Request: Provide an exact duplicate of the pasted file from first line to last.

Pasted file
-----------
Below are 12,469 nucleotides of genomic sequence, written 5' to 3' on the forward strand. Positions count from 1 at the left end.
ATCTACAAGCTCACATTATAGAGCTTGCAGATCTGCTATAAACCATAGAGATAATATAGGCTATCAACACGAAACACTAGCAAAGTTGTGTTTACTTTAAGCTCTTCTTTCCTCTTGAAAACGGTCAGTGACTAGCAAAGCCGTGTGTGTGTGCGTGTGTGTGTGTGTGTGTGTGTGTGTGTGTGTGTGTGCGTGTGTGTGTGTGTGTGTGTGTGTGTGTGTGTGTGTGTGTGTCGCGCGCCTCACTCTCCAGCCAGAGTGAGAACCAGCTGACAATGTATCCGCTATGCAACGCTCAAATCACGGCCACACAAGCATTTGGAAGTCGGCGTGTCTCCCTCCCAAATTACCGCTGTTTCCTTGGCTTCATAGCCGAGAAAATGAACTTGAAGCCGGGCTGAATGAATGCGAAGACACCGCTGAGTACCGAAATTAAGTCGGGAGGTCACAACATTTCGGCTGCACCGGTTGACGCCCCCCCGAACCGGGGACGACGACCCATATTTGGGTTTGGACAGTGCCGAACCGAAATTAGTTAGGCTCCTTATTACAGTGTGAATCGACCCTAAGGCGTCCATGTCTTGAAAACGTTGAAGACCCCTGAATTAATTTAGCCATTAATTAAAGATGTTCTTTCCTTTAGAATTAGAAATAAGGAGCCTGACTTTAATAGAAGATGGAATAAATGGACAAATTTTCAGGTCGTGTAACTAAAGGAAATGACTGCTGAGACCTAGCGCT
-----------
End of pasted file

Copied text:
Below are 12,469 nucleotides of genomic sequence, written 5' to 3' on the forward strand. Positions count from 1 at the left end.
ATCTACAAGCTCACATTATAGAGCTTGCAGATCTGCTATAAACCATAGAGATAATATAGGCTATCAACACGAAACACTAGCAAAGTTGTGTTTACTTTAAGCTCTTCTTTCCTCTTGAAAACGGTCAGTGACTAGCAAAGCCGTGTGTGTGTGCGTGTGTGTGTGTGTGTGTGTGTGTGTGTGTGTGTGTGCGTGTGTGTGTGTGTGTGTGTGTGTGTGTGTGTGTGTGTGTGTCGCGCGCCTCACTCTCCAGCCAGAGTGAGAACCAGCTGACAATGTATCCGCTATGCAACGCTCAAATCACGGCCACACAAGCATTTGGAAGTCGGCGTGTCTCCCTCCCAAATTACCGCTGTTTCCTTGGCTTCATAGCCGAGAAAATGAACTTGAAGCCGGGCTGAATGAATGCGAAGACACCGCTGAGTACCGAAATTAAGTCGGGAGGTCACAACATTTCGGCTGCACCGGTTGACGCCCCCCCGAACCGGGGACGACGACCCATATTTGGGTTTGGACAGTGCCGAACCGAAATTAGTTAGGCTCCTTATTACAGTGTGAATCGACCCTAAGGCGTCCATGTCTTGAAAACGTTGAAGACCCCTGAATTAATTTAGCCATTAATTAAAGATGTTCTTTCCTTTAGAATTAGAAATAAGGAGCCTGACTTTAATAGAAGATGGAATAAATGGACAAATTTTCAGGTCGTGTAACTAAAGGAAATGACTGCTGAGACCTAGCGCT